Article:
It was announced this week that a second person living with HIV who was co-infected with late-stage cancer, underwent a bone marrow transplant with stem cells from a donor who had the CCR5 genetic mutation. As a result of this procedure, consistent with the famous "Berlin patient" Timothy Ray Brown, the "London patient" appears to be rid of measurable HIV virus.
The subsequent media hype surrounding the reported cure of the London patient very much reminds the plague generation of the speculation around a possible “cure for AIDS” when protease inhibitors and the triple therapy “AIDS cocktail” were first introduced in 1996. Both moments in history highlight how the horror of the AIDS pandemic and the unconscionable deaths of more than 36 million people across the world creates an ongoing desperation for news of a possible cure for HIV.
But just like the protease inhibitors and triple therapy were not a cure in 1996, the eradication of HIV from the bodies of two men across more than a dozen years undergoing stem cell or bone marrow transplants with cells that have the CCR5 genetic mutation is simply not the promise of an impending cure for HIV for at least four important reasons: it is highly dangerous; it is extremely expensive; it is not scalable; and it is not sustainable.
A bone marrow transplant is never done on patients who only have HIV alone. It is typically reserved only for patients who have late-stage cancer and for whom standard cancer treatments have otherwise failed. It is extremely dangerous, with death being a possible side effect. Existing bone marrow and the body's immune system are wiped out through extensive radiation therapy, and either the cancer roars back and kills the patient, the bone marrow transplant fails or the host vs. donor foreign tissue rejection reactions kills the patient. In fact, the Berlin patient almost died from a host donor rejection during his treatment.
The surgical replacement of bone marrow with the stem cells of patients who have the CCR5 genetic mutation must be followed by hospitalization where patients can be monitored for and treated against tissue rejection. Additional follow-up research must be done to insure that the new bone marrow produced reconstitutes the patient’s immune system with the CCR5 genetic mutation so that HIV treatment can be stopped. The patient must then be monitored to insure that his or her HIV does not come roaring back. One can only imagine how all of these medical procedures would add up to create a very costly bill.
The process is not scalable, since it cannot be used on all HIV patients – only a small group of cancer patients failing all other cancer treatment interventions who also have HIV. People with HIV are sometimes more susceptible to the development of cancers, but only a minority of people living with HIV have cancer. It is not sustainable, because the CCR5 genetic mutation is also extremely rare, and it is present only in less than 5 percent of individuals born of European descent. Meanwhile, the highest rates of new infections are found in Africa.
In reality, existing prescription therapies using three HIV drugs, commonly referred to as the AIDS cocktail, are far less dangerous, less expensive and work much more effectively, even though they are not a cure and must be taken daily for a patient's life. This is not to say that confirmation for the second time of the fact that a bone marrow transplant with stem cells of individuals with the CCR5 genetic mutation can cause HIV remission and the fact that the Berlin patient case is not a fluke are not both significant findings. Much can be learned from this research, and it is clear that modifying the outside coating of T4 cells so that they lack the receptors, which the HIV virus uses to attach to and then enter the CD4 cells, is an important area for future cure research.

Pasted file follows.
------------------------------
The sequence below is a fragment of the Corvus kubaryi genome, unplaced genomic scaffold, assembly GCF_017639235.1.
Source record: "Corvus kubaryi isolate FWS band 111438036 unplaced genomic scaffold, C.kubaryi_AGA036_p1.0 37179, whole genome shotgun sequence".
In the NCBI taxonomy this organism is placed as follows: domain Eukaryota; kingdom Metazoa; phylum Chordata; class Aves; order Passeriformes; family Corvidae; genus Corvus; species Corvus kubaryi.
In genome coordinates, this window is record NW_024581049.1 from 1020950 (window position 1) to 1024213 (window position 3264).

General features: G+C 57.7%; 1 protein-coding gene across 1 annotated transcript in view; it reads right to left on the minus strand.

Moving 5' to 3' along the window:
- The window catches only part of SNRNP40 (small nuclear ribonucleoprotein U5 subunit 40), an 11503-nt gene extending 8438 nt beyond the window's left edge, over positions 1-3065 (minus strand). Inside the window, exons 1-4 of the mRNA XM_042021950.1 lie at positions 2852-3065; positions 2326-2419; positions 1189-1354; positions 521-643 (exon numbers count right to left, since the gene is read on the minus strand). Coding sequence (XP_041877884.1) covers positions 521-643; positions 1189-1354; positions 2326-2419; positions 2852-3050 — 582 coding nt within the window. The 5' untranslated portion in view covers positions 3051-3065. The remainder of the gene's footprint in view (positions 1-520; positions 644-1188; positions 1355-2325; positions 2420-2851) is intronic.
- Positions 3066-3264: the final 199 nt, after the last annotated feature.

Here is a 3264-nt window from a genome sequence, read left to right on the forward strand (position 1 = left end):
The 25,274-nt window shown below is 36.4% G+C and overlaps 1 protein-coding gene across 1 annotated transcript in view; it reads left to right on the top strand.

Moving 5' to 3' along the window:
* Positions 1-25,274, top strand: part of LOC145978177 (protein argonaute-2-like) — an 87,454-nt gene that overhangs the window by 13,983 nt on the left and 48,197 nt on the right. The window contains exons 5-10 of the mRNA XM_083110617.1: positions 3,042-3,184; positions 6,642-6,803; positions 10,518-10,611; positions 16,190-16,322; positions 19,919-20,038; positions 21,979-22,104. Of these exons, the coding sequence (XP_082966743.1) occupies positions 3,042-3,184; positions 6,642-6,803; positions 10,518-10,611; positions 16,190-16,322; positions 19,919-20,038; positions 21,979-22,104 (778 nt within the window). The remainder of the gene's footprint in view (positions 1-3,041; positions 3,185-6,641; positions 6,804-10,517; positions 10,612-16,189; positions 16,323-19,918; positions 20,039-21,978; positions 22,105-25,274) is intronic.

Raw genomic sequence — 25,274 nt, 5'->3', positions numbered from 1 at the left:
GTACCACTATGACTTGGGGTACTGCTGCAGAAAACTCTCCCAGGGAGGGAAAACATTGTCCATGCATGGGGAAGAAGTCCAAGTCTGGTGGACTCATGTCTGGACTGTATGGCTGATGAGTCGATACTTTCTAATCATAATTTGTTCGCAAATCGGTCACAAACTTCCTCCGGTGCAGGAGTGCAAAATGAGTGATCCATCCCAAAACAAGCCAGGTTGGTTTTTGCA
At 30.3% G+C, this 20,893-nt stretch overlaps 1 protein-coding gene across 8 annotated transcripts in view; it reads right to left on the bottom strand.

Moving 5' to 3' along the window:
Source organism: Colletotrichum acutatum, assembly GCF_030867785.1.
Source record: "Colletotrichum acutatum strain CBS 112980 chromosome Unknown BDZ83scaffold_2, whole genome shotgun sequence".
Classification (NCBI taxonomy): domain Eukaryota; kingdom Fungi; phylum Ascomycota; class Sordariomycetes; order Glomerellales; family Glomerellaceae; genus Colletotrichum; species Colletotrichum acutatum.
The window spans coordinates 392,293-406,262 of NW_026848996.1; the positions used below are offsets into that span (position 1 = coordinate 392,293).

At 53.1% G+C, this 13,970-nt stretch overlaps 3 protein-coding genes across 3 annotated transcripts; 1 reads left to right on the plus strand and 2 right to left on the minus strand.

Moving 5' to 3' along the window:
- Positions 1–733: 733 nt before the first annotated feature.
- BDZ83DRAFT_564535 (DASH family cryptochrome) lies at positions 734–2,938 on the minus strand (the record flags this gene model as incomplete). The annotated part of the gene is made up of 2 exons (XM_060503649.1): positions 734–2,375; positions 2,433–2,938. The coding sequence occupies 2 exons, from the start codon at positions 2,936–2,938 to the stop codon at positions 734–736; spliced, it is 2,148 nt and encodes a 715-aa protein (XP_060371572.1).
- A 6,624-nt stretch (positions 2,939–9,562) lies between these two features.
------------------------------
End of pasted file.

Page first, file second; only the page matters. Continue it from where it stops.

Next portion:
This week's finding also creates more research possibilities and will hopefully stimulate a return to more research for a cure and away from the current narrow scope of research that almost exclusively focuses on the development of more effective and more powerful yet similar HIV cocktail drugs. Yes, these new drugs hopefully have less side effects to extend the life long use of expensive pharmaceuticals by all people living with HIV, but they are not a cure.
At present, only amFAR, the American Foundation for AIDS Research founded by Elizabeth Taylor and Dr. Mathilda Krim, prioritizes cure research. In fact, amFAR in part funded the London patient's research intervention. Currently, less than 60 percent of the estimated 37 million people living with HIV around the world have access to the HIV cocktail treatment. To end the global HIV epidemic, it is extremely important that there be 100 percent universal access to these important treatments – not just to those who can afford their expensive retail prices. This is crucial not only for the survival of people living with HIV but also to achieve treatment as prevention. When HIV-infected individuals are compliant with the prescribed use of the AIDS cocktail, their viral load is undetectable and they become untransmittable, meaning they cannot sexually transmit the HIV virus to others.
Similarly, access to two prevention interventions called PEP, or post-exposure prophylaxis, where patients take a one month course of the HIV cocktail after possible exposure to HIV, and PrEP, or pre-exposure prophylaxis, where patients at risk of contracting HIV take one daily pill of the HIV-treatment drug Truvada, are extremely effective at preventing new infections among those most at risk.
While a cure for HIV would be a dream come true, it would be far more effective for the media to engage in a feeding frenzy spreading information about the importance of HIV testing, the use of PEP and PrEP for preventing HIV infections and stressing the need for all people who test positive for HIV to begin and remain compliant with their treatment regiment.